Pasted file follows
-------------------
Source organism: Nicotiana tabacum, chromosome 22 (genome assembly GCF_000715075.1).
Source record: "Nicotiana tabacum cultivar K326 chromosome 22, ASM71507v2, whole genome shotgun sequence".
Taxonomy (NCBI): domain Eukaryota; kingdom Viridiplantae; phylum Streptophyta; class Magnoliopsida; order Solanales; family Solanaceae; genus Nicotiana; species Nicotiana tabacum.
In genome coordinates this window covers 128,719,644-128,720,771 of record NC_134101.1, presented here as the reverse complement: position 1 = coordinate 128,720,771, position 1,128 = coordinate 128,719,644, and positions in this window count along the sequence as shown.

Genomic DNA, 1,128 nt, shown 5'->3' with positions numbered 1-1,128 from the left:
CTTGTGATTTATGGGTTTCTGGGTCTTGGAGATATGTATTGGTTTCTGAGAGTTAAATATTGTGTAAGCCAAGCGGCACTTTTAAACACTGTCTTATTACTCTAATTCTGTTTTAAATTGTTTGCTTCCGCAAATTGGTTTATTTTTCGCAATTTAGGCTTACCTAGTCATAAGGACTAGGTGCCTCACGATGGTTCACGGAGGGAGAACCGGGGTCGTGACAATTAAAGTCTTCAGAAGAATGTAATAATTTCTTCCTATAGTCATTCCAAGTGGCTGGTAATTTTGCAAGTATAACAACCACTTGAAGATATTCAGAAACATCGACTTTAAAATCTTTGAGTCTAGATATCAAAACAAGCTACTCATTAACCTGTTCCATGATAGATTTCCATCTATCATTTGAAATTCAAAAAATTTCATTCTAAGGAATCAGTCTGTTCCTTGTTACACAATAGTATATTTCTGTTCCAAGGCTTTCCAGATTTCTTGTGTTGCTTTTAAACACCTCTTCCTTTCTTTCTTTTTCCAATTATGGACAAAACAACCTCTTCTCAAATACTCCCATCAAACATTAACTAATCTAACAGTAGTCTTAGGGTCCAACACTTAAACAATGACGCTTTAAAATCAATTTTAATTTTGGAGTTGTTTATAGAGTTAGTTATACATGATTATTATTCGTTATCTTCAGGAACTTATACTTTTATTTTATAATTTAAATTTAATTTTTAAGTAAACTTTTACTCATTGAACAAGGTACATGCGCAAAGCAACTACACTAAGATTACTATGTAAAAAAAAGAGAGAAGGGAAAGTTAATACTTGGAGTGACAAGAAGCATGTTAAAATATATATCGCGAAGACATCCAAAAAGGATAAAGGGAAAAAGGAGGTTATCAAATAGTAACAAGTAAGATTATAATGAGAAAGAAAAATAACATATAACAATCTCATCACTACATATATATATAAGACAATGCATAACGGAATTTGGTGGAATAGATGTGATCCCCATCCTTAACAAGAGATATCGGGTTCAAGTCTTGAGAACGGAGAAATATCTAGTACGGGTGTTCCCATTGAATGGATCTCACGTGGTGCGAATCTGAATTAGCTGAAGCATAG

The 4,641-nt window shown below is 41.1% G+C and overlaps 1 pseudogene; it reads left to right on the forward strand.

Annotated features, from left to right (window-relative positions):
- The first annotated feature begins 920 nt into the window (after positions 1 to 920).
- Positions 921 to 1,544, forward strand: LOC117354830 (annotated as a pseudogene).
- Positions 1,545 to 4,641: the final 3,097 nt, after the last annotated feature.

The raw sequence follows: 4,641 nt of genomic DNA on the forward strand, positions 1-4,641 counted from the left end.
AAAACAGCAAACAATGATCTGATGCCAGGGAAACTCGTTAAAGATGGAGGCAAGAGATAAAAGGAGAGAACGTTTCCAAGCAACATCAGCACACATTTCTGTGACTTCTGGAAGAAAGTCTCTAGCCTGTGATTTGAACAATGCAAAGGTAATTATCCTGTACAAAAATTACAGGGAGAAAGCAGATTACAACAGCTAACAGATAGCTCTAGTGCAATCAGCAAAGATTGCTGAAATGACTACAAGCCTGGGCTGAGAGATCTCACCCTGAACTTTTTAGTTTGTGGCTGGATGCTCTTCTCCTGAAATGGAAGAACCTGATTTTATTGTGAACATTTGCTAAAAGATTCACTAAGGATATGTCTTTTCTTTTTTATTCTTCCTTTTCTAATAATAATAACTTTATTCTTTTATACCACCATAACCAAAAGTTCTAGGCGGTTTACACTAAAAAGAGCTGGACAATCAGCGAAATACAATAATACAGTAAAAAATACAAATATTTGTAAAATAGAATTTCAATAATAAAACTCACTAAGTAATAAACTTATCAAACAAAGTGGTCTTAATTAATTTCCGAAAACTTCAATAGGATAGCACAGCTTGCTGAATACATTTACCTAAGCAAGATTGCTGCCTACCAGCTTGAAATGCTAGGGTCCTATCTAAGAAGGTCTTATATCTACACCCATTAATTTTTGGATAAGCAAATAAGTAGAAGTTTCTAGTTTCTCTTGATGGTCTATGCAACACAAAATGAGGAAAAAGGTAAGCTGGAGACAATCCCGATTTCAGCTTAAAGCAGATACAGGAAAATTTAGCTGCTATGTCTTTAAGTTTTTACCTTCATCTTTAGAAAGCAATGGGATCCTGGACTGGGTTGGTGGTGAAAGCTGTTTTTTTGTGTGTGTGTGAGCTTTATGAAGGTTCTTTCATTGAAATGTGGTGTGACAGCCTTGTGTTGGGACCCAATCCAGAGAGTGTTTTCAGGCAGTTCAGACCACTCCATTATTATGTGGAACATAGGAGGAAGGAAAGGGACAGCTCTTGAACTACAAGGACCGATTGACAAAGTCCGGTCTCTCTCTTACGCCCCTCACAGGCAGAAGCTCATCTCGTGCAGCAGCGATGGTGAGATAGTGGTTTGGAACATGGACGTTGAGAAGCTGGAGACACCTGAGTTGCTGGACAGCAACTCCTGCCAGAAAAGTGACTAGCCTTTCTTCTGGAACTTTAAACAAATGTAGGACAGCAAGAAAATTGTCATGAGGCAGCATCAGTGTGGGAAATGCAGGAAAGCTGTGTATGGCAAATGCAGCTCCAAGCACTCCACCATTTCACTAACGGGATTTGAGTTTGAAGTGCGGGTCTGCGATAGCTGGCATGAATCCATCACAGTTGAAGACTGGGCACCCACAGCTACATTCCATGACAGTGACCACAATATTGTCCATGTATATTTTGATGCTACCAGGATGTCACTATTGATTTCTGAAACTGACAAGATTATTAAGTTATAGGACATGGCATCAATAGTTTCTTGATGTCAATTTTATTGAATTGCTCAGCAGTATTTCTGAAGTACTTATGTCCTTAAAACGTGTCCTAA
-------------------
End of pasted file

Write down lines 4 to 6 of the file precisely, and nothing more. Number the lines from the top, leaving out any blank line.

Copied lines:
In genome coordinates this window covers 128,719,644-128,720,771 of record NC_134101.1, presented here as the reverse complement: position 1 = coordinate 128,720,771, position 1,128 = coordinate 128,719,644, and positions in this window count along the sequence as shown.

Genomic DNA, 1,128 nt, shown 5'->3' with positions numbered 1-1,128 from the left:
CTTGTGATTTATGGGTTTCTGGGTCTTGGAGATATGTATTGGTTTCTGAGAGTTAAATATTGTGTAAGCCAAGCGGCACTTTTAAACACTGTCTTATTACTCTAATTCTGTTTTAAATTGTTTGCTTCCGCAAATTGGTTTATTTTTCGCAATTTAGGCTTACCTAGTCATAAGGACTAGGTGCCTCACGATGGTTCACGGAGGGAGAACCGGGGTCGTGACAATTAAAGTCTTCAGAAGAATGTAATAATTTCTTCCTATAGTCATTCCAAGTGGCTGGTAATTTTGCAAGTATAACAACCACTTGAAGATATTCAGAAACATCGACTTTAAAATCTTTGAGTCTAGATATCAAAACAAGCTACTCATTAACCTGTTCCATGATAGATTTCCATCTATCATTTGAAATTCAAAAAATTTCATTCTAAGGAATCAGTCTGTTCCTTGTTACACAATAGTATATTTCTGTTCCAAGGCTTTCCAGATTTCTTGTGTTGCTTTTAAACACCTCTTCCTTTCTTTCTTTTTCCAATTATGGACAAAACAACCTCTTCTCAAATACTCCCATCAAACATTAACTAATCTAACAGTAGTCTTAGGGTCCAACACTTAAACAATGACGCTTTAAAATCAATTTTAATTTTGGAGTTGTTTATAGAGTTAGTTATACATGATTATTATTCGTTATCTTCAGGAACTTATACTTTTATTTTATAATTTAAATTTAATTTTTAAGTAAACTTTTACTCATTGAACAAGGTACATGCGCAAAGCAACTACACTAAGATTACTATGTAAAAAAAAGAGAGAAGGGAAAGTTAATACTTGGAGTGACAAGAAGCATGTTAAAATATATATCGCGAAGACATCCAAAAAGGATAAAGGGAAAAAGGAGGTTATCAAATAGTAACAAGTAAGATTATAATGAGAAAGAAAAATAACATATAACAATCTCATCACTACATATATATATAAGACAATGCATAACGGAATTTGGTGGAATAGATGTGATCCCCATCCTTAACAAGAGATATCGGGTTCAAGTCTTGAGAACGGAGAAATATCTAGTACGGGTGTTCCCATTGAATGGATCTCACGTGGTGCGAATCTGAATTAGCTGAAGCATAG